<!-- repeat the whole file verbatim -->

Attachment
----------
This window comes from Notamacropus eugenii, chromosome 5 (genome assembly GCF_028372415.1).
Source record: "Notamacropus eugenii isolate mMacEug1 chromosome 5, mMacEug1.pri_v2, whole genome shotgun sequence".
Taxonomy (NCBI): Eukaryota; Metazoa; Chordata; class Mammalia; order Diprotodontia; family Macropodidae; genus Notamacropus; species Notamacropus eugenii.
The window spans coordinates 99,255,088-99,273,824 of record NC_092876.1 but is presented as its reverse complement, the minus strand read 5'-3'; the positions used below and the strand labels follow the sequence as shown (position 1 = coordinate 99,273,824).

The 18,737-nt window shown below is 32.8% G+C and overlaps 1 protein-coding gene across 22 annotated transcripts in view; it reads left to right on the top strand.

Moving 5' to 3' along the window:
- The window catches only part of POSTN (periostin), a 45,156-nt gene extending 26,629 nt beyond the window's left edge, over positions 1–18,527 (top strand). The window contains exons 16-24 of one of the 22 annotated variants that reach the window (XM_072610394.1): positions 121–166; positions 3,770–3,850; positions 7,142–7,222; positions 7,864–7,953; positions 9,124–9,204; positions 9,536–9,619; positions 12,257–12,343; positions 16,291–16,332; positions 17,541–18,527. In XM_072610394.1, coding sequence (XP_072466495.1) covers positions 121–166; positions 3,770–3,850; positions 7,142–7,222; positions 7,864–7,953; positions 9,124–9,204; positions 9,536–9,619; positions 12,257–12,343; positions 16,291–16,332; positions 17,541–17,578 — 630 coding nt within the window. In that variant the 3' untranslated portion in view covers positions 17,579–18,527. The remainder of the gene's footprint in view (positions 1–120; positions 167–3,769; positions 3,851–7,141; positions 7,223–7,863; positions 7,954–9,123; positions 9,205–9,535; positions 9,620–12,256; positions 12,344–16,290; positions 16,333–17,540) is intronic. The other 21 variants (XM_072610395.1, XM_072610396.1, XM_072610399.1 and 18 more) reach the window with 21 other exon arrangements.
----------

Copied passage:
This window comes from Notamacropus eugenii, chromosome 5 (genome assembly GCF_028372415.1).
Source record: "Notamacropus eugenii isolate mMacEug1 chromosome 5, mMacEug1.pri_v2, whole genome shotgun sequence".
Taxonomy (NCBI): Eukaryota; Metazoa; Chordata; class Mammalia; order Diprotodontia; family Macropodidae; genus Notamacropus; species Notamacropus eugenii.
The window spans coordinates 99,255,088-99,273,824 of record NC_092876.1 but is presented as its reverse complement, the minus strand read 5'-3'; the positions used below and the strand labels follow the sequence as shown (position 1 = coordinate 99,273,824).

The 18,737-nt window shown below is 32.8% G+C and overlaps 1 protein-coding gene across 22 annotated transcripts in view; it reads left to right on the top strand.

Moving 5' to 3' along the window:
- The window catches only part of POSTN (periostin), a 45,156-nt gene extending 26,629 nt beyond the window's left edge, over positions 1–18,527 (top strand). The window contains exons 16-24 of one of the 22 annotated variants that reach the window (XM_072610394.1): positions 121–166; positions 3,770–3,850; positions 7,142–7,222; positions 7,864–7,953; positions 9,124–9,204; positions 9,536–9,619; positions 12,257–12,343; positions 16,291–16,332; positions 17,541–18,527. In XM_072610394.1, coding sequence (XP_072466495.1) covers positions 121–166; positions 3,770–3,850; positions 7,142–7,222; positions 7,864–7,953; positions 9,124–9,204; positions 9,536–9,619; positions 12,257–12,343; positions 16,291–16,332; positions 17,541–17,578 — 630 coding nt within the window. In that variant the 3' untranslated portion in view covers positions 17,579–18,527. The remainder of the gene's footprint in view (positions 1–120; positions 167–3,769; positions 3,851–7,141; positions 7,223–7,863; positions 7,954–9,123; positions 9,205–9,535; positions 9,620–12,256; positions 12,344–16,290; positions 16,333–17,540) is intronic. The other 21 variants (XM_072610395.1, XM_072610396.1, XM_072610399.1 and 18 more) reach the window with 21 other exon arrangements.